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Change in Tier 1 Leverage Ratio

From Q4 2019 to Q2 2021

The chart shows that the leverage ratio for community banks declined from 10.95 percent as of year-end 2019 to 9.96 percent as of Q2 2021 with the growth in average assets responsible for a 2.74 percentage point decline.

Note: AOCI is accumulated other comprehensive income.

Source: Bank Call Reports

  • Community bank balance sheets have expanded considerably during the COVID-19 pandemic. Since year-end 2019, community banks have absorbed over $560 billion in deposits and increased their loan portfolios by $226 billion. In total, assets have increased 27.4 percent, with Paycheck Protection Program (PPP) loans that remain on the books accounting for nearly one-fifth of the total growth. The remaining asset growth is primarily driven by an increase in cash and securities.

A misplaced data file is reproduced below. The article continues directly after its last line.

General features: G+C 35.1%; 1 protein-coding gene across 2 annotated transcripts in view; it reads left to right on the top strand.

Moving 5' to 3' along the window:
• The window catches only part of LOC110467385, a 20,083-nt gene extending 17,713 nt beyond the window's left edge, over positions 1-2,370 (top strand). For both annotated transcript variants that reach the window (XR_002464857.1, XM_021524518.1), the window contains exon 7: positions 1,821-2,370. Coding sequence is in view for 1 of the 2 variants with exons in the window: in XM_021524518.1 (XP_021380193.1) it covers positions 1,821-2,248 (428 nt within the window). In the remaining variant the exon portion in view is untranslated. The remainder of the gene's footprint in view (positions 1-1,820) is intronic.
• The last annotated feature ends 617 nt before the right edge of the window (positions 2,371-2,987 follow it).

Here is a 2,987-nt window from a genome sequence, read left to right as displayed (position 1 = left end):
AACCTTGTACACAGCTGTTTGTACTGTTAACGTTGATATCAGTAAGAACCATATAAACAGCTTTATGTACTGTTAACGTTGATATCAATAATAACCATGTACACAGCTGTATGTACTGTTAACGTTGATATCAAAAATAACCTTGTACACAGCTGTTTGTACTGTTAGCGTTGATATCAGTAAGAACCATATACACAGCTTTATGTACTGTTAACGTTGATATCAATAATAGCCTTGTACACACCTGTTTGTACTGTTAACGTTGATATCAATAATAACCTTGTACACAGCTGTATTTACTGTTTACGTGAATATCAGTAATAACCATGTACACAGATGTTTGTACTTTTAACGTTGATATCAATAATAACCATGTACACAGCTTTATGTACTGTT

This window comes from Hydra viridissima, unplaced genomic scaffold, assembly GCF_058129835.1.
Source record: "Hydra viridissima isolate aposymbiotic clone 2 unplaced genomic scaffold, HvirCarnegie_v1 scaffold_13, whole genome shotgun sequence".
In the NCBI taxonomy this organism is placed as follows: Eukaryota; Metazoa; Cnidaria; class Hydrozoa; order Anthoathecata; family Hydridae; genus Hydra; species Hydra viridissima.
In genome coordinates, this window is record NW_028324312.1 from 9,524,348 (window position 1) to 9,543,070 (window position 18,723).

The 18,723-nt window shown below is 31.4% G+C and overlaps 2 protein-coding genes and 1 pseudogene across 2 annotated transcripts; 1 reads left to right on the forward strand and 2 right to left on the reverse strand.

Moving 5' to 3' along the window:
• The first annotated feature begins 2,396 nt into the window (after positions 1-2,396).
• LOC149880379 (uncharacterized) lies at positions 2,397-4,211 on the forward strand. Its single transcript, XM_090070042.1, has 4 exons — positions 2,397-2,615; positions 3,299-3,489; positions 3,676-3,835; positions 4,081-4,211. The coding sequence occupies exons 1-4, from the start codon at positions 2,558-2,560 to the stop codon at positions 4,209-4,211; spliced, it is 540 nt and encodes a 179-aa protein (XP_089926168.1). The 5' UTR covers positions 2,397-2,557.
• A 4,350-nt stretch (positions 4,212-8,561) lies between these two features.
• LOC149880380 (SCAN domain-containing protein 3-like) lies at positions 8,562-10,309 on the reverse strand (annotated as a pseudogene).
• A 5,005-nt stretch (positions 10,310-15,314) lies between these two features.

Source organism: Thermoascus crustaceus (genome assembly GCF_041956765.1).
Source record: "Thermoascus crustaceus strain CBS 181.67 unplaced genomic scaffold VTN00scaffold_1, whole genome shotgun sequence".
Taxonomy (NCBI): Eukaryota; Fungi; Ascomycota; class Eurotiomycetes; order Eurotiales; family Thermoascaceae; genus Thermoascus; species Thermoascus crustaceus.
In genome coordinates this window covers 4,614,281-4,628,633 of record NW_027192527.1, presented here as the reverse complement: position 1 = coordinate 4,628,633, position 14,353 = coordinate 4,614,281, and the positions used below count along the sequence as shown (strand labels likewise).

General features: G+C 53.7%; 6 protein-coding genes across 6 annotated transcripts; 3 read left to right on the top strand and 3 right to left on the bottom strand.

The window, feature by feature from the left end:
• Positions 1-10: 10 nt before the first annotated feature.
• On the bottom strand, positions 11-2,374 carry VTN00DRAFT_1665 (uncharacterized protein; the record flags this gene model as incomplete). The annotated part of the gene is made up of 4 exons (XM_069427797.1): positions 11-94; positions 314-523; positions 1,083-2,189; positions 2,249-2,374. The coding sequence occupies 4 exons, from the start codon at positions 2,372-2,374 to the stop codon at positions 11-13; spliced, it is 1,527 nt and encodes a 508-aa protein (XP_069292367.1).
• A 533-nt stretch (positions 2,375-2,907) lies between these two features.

• The substantial asset growth experienced by community banks has placed downward pressure on capital ratios. The aggregate tier 1 leverage ratio declined from 10.95 percent as of year-end 2019 to 9.96 percent as of Q2 2021. While banks have augmented capital through retained earnings, it has not been sufficient to fully offset the negative impact from asset growth.
  • Bank balance sheets remain inflated as a deposit levels remain elevated, and it is uncertain if or when those balances will decline. Further, PPP loan forgiveness has not resulted in balance sheet contraction as payoffs for these loans are primarily being deployed into lower yielding highly liquid instruments.

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  1. 1

    Community banking organizations are defined as having $10 billion or less in total assets as of year-end 2019.